«Return to Blog List Case Study Interviewing: Coaxing Info from an “Undertalker”
If you’ve done your share of case study interviews, you’ve encountered one of the trickiest subjects:
The person who answers each question with as few words as possible.
He parcels out words carefully and stingily as if each one costs a dollar to use.
It’s not that your subject is being deliberately evasive or isn’t happy with the product or service; it’s usually just the personality. Most likely, he’s just not comfortable being interviewed.
How do you deal with an “undertalker?”
1. First, consider whether this person is actually your best interview subject. If he’s the only person who can really speak to the topic, then proceed. Sometimes, it makes sense to interview someone else or more than one subject to get strong details and engaging quotes.
Some companies even choose case studies based on how vocal the customer is about the product or service.
2. If you are interviewing the undertalker, reassure him that you’ll make this as easy as possible, and that nothing will be published without his prior review.
3. Finally, gradually ease the information out.
You may need to ask each question several different ways to get the answer. It helps to be as specific as possible – especially with getting measurable results.
Think of yourself as a detective searching for the answers you need.
Sample interview excerpt
Interviewer: At what points are you realizing time-savings with the solution?
Customer: It saves us quite a bit of time throughout the day.
Interviewer: What are some of the daily tasks that the solution streamlines for you?
Customer: It really helps by automating administrative tasks.
Interviewer: Which administrative tasks does it automate?
Customer: The process of converting quotes to orders.
Interviewer: How did you handle this process before, and how do you do it now with the solution?
Customer: Before, we typed the information twice.
Interviewer: How long did it take before to convert a quote to an order?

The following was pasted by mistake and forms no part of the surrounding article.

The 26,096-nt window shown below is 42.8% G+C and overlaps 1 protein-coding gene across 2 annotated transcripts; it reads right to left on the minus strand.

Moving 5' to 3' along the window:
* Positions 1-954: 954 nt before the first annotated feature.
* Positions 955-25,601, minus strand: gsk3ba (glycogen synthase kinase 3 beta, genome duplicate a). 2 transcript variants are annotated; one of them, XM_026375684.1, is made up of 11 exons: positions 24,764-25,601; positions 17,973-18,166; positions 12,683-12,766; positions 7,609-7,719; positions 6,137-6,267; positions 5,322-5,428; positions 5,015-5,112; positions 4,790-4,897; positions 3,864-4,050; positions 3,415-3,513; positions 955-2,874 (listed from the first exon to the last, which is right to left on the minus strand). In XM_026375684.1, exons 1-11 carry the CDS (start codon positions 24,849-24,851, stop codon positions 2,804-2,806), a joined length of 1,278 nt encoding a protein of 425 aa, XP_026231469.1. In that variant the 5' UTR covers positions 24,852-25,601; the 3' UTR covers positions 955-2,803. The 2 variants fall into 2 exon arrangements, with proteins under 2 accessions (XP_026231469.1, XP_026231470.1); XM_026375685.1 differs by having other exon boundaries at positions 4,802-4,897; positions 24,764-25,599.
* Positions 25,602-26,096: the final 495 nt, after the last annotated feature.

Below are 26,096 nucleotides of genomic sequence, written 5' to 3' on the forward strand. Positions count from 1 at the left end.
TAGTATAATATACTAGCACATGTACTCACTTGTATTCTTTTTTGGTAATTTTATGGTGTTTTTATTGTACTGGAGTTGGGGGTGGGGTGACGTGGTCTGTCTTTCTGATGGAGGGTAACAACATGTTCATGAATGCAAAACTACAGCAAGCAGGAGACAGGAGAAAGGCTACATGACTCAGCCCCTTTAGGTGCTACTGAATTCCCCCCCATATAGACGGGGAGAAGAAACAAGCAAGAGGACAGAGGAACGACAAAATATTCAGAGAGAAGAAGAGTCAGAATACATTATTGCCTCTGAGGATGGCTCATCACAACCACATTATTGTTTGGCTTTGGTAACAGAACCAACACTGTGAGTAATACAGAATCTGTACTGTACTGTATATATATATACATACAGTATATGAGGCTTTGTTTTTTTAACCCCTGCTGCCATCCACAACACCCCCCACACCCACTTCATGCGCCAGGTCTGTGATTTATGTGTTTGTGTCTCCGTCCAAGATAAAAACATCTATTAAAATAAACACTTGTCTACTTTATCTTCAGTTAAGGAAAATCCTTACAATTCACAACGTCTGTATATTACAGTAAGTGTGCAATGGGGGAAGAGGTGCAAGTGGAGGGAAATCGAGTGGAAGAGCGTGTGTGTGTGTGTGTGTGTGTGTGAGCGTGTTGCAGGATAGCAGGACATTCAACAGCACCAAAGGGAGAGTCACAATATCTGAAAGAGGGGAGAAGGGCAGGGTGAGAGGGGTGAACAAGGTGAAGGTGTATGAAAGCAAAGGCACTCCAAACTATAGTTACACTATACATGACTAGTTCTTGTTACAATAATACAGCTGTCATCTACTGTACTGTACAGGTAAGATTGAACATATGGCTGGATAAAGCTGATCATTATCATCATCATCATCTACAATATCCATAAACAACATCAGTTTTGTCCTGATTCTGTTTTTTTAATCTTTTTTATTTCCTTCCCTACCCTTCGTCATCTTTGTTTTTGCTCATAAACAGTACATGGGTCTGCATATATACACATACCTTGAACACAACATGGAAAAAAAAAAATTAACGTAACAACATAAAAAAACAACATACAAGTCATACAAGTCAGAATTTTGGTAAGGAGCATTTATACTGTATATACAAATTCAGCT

Customer: It took about 15 minutes per order before.
Interviewer: How long does it take now?
Customer: It’s instant. We click a button and it converts the quote to an order.
Interviewer: About how many orders do you process per week or month?
Customer: About 30 a month.
Interviewer: So, you save nearly a full workday just on that one administrative task now? That’s great.
Each question gets increasingly more detailed until the customer finally offers some specific information.
Sometimes you just have to keep asking to get what you need. However, pay attention to the customer’s responses and ease up if it seems as though he is frustrated with the line of questioning or doesn’t know the answers.
You may not have powerful or colorful quotes, but you’ve got solid information with which to build an effective case study.
How do you handle undertalkers?
I just had an interview like this about a month ago. I actually used this strategy you mentioned of asking the question in different ways and building on previous answers, but it also took about three follow up e-mails, each with 3-4 additional questions in them before I had the info I needed to put a decent case study together (and I emphasize decent, this one was tough).
One of the things I always do with any candidate is ask for permission to send one or two follow up e-mails with “questions that may come to mind when I beging writing.” This opens the door for me to follow up if I’m not thinking on my feet well enough when I’m with the non-talker. This is important for me because I usually have the opposite problem – for some reason I am able to get interview subjects talking alot. So every once in a while when I come across someone like this, I’m usually taken by suprise.
Nice best practice of asking if you can send a follow-up email if needed. I’ve done that too at times. Sometimes the person is more comfortable replying by email or you just get another couple of words out of them.
Choosing subjects based on how vocal they are is definitely something for clients to keep in mind.
I agree that undertalkers are rare. Most want to talk about their successes. Then there’s the overtalker – probably the subject of my next post!